Though registration is still months away, candidates are already gearing up to run for the office of Greenwood County’s top cop.

Incumbent Sheriff Dennis Kelly said he’ll be running again, seeking a second term that he said will allow him to continue building trust with the community. He said he’s proud of the work he’s done as head of the Greenwood County Sheriff’s Office and wants the chance to keep at it.

“I think the citizens deserve to have ethical and honorable officers working for them,” he said. “I think that’s the key ingredient to having a good community — that the people can trust the officers who work for them.”

Before being elected sheriff in 2016, Kelly was a 29-year veteran of the state Highway Patrol where he retired as a lieutenant supervising seven counties. Now two of Kelly’s former lieutenants from the sheriff’s office are gearing up to challenge his seat in the office.

Longtime narcotics investigator Lt. Chad Cox left the sheriff’s office May 3 in order to explore a run for the sheriff’s seat. He said it’s impossible to say for sure what might happen between today and when filing opens for the election, but that he and his family are strongly exploring his bid for the office.

“I’ve done this for 20 years, and I’ve dedicated my life to it,” he said. “It’s given me some insight into the problems we need to fix.”

In his years of service, Cox said his experience investigating drugs, gangs and shootings has given him a unique view into how to fight community violence and address the shootings that have plagued some of Greenwood’s neighborhoods.

Currently, Cox isn’t working at any agency and is spending time with his family while they explore this run for office, he said.

Campaign disclosure documents filed June 2 with the State Ethics Commission showed Cox was exploring a bid, reporting early contributions of $600 to his campaign. While Cox would only say he’s strongly exploring this run for office, he said he wanted to ensure all the proper paperwork is filed in a timely manner.

Kelly was the only other person who had filed campaign disclosure documents.

Former GCSO Lt. John Long, who now works as a sergeant managing school resource officers and managing accreditation at the Laurens County Sheriff’s Office, made his intentions known early that he wanted to run for Kelly’s seat. Long resigned Dec. 29, 2017 from GCSO after Kelly put him on leave in October 2017 pending the outcome of a State Law Enforcement Division investigation.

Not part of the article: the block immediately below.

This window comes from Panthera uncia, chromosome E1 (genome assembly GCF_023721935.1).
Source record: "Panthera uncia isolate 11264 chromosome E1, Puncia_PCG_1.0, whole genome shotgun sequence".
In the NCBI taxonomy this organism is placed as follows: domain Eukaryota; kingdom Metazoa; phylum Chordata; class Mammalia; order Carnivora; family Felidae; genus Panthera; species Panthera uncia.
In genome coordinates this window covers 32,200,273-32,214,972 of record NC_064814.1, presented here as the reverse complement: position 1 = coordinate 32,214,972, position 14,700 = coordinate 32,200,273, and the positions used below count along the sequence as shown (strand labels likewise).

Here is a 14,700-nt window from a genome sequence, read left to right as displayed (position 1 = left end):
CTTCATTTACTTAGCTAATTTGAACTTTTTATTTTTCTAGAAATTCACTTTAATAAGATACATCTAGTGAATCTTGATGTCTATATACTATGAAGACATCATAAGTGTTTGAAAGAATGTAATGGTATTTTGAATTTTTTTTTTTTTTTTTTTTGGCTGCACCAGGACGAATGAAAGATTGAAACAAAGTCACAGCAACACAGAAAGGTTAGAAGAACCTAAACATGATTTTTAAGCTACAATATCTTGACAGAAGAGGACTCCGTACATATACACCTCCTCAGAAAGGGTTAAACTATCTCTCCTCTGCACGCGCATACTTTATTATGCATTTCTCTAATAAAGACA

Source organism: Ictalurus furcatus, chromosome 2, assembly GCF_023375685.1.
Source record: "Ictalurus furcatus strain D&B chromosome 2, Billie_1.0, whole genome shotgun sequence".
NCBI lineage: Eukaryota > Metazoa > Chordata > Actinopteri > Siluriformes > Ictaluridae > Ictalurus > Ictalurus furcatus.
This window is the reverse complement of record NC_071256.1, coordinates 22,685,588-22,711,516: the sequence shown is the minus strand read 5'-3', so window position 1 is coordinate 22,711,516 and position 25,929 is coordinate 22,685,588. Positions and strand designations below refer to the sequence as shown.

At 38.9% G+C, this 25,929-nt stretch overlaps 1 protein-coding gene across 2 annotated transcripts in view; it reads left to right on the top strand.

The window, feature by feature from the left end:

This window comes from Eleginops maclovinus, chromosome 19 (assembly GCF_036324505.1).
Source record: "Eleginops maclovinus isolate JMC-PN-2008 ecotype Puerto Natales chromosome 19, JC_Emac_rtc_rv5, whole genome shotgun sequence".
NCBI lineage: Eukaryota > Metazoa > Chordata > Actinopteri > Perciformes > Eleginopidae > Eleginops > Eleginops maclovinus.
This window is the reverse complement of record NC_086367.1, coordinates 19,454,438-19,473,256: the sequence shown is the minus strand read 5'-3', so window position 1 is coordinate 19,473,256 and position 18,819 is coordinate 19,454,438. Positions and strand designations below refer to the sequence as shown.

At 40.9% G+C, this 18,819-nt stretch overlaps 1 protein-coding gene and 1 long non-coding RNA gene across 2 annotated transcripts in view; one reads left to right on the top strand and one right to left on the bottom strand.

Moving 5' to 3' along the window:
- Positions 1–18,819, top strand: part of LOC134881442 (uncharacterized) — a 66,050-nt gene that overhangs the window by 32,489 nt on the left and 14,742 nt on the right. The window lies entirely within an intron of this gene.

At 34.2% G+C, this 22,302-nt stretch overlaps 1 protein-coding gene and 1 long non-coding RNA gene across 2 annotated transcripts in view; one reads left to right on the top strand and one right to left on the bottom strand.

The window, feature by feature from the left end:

The investigation looked into allegations Long had bought items for the office through a business he had part-ownership of, and after the monthslong investigation, 10th Circuit Solicitor David Wagner said there wasn’t enough evidence to support criminal charges against Long.

Long, then a member of the office’s command staff, resigned when Kelly said he would return from leave with a demotion to the uniform patrol division. In January, Kelly filed paperwork with the state Criminal Justice Academy saying the separation was “due to misconduct” and alleging Long had acted dishonestly.

Kelly’s allegations led to a meeting where Long and Kelly presented their cases to the state Law Enforcement Training Council, which reviewed Long’s case and voted unanimously to clear him of the misconduct allegation, but put him on a two-year professional probation and required him to go through 7.5 hours a year of ethics training at his expense.

When Long resigned he said he believed Kelly demoted him for his intentions to run in the 2020 election, but Long said Wednesday that his bid for sheriff isn’t to seek revenge.

“My entire career I have told everybody that it was my desire to run for sheriff,” Long said. “Luckily, I’ve had people reach out to me that encouraged me to run.”

He said his interest in leading stems from a concern over community safety and a desire to bring in new ideas.

“I feel like our community is ready for the next generation of leadership,” he said. “There’s different tactics out there we should be using.”

Though no one is officially a candidate in this election yet, these early signs show there’s interest in challenging Kelly’s bid for reelection. Filing for the sheriff’s race opens noon March 16, 2020 and closes noon March 30, 2020.

Contact staff writer Damian Dominguez at 864-634-7548 or follow on Twitter @IJDDOMINGUEZ.